• U.S. Treasury Department officers and employees may access BOI if their official duties require it or if the information is needed for tax administration.

FinCEN declined to permit other financial institutions, such as money services businesses, to access the BOI database, but indicated it intends to evaluate whether to expand access.

FinCEN also clarified that:

  • The Access Rule authorizes FinCEN to disclose BOI to regulatory technology firms, beneficial ownership data service providers, due diligence vendors, or other third-party service providers to financial institutions.
    • These service providers can access FinCEN’s database as long as they or their employees are “agents” or “contractors” of a financial institution and are performing a function on behalf of the financial institution that requires direct access.
    • A financial institution will ultimately bear responsibility for service providers accessing BOI on its behalf, and service providers must protect and store BOI in compliance with the Access Rule and ensure that BOI is used for appropriate purposes.

Financial institutions are not required to access FinCEN’s BOI database. FinCEN and various bank regulators issued an interagency statement clarifying that the Access Rule does not create a new regulatory requirement for banks to access BOI in FinCEN’s database or any supervisory expectation that they do so.

How and When Will FinCEN Provide Access?

FinCEN plans to grant access to its BOI database in phases, as follows:

  1. Key federal agencies will be the first to obtain access.
  2. Treasury Department offices and certain federal agencies engaged in law enforcement and national security activities will be next.
  3. Additional federal agencies, as well as state, local, and tribal law enforcement partners, will then gain access.
  4. Next, intermediary federal agencies with connections to foreign government requests will have access.
  5. Finally, financial institutions and their supervisors will receive access.

The Access Rule does not provide a time frame for access.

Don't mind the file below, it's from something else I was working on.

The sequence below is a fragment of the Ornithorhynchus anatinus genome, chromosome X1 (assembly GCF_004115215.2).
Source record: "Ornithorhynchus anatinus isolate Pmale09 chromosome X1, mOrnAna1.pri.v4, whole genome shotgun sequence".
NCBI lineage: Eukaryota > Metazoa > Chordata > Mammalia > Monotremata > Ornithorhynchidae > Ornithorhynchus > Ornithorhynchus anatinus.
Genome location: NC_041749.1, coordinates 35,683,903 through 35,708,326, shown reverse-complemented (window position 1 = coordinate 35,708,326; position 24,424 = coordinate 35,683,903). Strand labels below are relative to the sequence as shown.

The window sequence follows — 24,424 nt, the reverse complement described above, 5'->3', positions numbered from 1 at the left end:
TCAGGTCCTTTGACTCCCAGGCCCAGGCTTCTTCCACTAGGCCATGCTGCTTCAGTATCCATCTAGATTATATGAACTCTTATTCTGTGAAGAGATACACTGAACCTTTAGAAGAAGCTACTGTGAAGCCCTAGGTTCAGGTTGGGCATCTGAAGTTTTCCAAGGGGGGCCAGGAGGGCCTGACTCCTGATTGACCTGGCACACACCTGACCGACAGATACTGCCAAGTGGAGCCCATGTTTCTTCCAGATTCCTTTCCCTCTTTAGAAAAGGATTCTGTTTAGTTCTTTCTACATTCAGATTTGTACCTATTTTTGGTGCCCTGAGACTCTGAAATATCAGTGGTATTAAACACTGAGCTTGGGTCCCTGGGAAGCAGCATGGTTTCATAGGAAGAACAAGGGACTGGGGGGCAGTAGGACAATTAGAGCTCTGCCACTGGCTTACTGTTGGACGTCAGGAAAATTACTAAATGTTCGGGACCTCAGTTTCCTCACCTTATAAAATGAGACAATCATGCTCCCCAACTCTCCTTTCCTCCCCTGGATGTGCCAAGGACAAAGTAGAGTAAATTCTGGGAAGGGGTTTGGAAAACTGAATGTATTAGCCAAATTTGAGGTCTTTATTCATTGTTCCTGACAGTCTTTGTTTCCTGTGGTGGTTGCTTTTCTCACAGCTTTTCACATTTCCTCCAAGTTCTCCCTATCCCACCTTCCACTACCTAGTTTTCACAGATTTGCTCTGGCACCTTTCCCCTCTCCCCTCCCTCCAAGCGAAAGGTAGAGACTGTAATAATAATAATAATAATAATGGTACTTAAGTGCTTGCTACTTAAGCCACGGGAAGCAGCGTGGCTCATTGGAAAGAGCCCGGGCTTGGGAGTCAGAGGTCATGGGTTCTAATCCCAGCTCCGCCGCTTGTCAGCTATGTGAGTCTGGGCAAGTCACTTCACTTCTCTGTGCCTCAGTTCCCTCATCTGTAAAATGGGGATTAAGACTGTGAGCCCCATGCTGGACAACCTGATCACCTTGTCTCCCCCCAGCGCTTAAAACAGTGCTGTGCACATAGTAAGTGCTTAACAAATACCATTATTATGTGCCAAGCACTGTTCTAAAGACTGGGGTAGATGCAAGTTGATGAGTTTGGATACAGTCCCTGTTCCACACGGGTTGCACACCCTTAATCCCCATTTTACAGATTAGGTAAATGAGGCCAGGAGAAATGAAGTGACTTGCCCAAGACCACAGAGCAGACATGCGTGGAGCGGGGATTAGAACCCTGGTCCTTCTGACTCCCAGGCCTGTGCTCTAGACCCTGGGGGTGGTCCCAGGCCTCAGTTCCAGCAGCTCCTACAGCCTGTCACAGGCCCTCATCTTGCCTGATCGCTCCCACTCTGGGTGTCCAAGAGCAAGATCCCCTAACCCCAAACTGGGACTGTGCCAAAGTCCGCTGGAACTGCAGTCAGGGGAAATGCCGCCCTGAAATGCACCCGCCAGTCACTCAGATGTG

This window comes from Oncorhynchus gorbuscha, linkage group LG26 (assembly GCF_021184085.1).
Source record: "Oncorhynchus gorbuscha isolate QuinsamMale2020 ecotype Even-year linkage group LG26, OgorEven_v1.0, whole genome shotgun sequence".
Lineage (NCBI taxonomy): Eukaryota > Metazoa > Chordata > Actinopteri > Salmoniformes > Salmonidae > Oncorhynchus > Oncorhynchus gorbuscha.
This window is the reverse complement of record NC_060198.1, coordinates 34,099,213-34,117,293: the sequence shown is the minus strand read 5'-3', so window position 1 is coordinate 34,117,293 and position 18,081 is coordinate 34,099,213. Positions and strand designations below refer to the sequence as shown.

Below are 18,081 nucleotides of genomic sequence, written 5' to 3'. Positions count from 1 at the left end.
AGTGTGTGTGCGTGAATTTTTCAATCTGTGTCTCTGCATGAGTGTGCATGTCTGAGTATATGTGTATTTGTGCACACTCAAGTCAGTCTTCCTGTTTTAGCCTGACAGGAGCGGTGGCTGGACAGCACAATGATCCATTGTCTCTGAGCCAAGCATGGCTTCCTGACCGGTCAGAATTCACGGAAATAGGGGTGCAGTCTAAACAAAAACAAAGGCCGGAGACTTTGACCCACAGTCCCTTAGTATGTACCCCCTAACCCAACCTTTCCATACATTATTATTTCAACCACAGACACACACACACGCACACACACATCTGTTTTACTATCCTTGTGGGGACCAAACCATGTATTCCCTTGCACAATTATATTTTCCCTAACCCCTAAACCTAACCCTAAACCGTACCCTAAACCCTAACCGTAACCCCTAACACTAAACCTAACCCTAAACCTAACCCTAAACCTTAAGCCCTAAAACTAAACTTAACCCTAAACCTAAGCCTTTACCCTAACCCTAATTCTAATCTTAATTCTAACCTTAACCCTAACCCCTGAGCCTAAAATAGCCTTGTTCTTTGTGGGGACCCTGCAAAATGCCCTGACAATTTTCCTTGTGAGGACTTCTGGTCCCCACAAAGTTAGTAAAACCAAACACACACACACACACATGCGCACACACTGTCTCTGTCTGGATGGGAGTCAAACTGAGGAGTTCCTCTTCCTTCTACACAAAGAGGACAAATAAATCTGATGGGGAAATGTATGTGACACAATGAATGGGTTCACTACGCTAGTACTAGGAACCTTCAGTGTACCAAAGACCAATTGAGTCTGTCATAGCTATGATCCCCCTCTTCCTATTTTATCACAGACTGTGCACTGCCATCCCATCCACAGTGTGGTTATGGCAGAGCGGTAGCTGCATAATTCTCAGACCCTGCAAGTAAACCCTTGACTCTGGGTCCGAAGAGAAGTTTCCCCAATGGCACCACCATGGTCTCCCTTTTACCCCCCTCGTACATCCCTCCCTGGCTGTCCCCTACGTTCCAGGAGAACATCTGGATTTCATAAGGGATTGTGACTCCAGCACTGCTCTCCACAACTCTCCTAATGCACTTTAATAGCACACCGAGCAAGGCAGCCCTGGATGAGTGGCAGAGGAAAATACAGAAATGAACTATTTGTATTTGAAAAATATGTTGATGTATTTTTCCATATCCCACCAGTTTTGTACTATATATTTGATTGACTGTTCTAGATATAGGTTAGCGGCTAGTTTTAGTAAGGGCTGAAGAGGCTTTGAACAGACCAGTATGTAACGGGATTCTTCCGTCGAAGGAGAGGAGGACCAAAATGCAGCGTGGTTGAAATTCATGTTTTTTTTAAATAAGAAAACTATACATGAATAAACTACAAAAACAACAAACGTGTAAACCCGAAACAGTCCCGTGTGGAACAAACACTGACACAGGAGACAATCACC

All authorized recipients except foreign recipients will have direct access to the BOI database, but financial institutions and supervisors will have more limited access than their federal, state, local, and Treasury counterparts. In particular, covered financial institutions may only request information on customers that have provided consent and will not be permitted to conduct broad searches for BOI. Financial institutions will submit identifying information specific to a reporting company and immediately receive an electronic transcript with that entity’s BOI. FinCEN expects that financial institutions will use Application Programming Interfaces (APIs) to access the BOI database.

What Are the Safeguards and Penalties for Unauthorized Disclosure?

The CTA establishes BOI as “sensitive information” and imposes strict security and confidentiality requirements on its collection, storage, and use. The Access Rule includes safeguards to prevent unauthorized disclosure or use of BOI. In maintaining BOI, FinCEN must adhere to the Federal Information Security Management Act’s “High” standards, which are the highest level of security controls that U.S. government agencies must apply to unclassified information. Additionally, the Treasury Department has established a process to escalate data breaches and compromises.

Unauthorized use of BOI includes unauthorized access to BOI or violation of security and confidentiality requirements in connection with access.

To access BOI collected by FinCEN, domestic agencies must establish:

  • Standards and procedures to protect the security and confidentiality of the information.
  • A secure system for storing the information.
  • Auditable request records.

Agencies must also enter into an agreement with FinCEN specifying their standards and procedures to protect BOI, and restrict access, conduct audits, and provide FinCEN with reports and certifications.

Financial institutions accessing BOI must develop and implement administrative, technical, and physical safeguards reasonably designed to protect BOI. These requirements can be satisfied by using the same safeguards as those required by Section 501 of the Gramm-Leach-Bliley Act and its implementing regulations. Financial institutions are also required to certify that each request for BOI satisfies the applicable criteria.

Foreign requesters obtaining BOI under an applicable treaty, agreement, or convention must comply with all applicable handling, disclosure, and use requirements of the applicable treaty, agreement, or convention. Foreign requesters obtaining BOI pursuant to a request from a trusted foreign country must establish standards and procedures to protect the security and confidentiality of the BOI, maintain the BOI in a secure system, and restrict access. Recipients of BOI are generally prohibited from re-disclosing it, with certain exceptions.

The rule authorizes penalties for anyone who knowingly discloses or uses BOI except as authorized by the CTA, including civil penalties of $500 for each day a violation continues. Criminal penalties include a fine of up to $250,000 and/or imprisonment for up to five years. If a violation occurs during the commission of other violations of U.S. law, violators can face fines of up to $500,000 and imprisonment for up to 10 years.

FinCEN may suspend or revoke a financial institution’s access to the BOI database for violations of the Access Rule.

What’s Next?

FinCEN will issue a third rule, by January 1, 2025, to revise the Customer Due Diligence Rule and bring it into conformance with the CTA and the Access Rule. FinCEN also deferred consideration of certain comments raised on the proposed access rule to address in the third rulemaking or future guidance.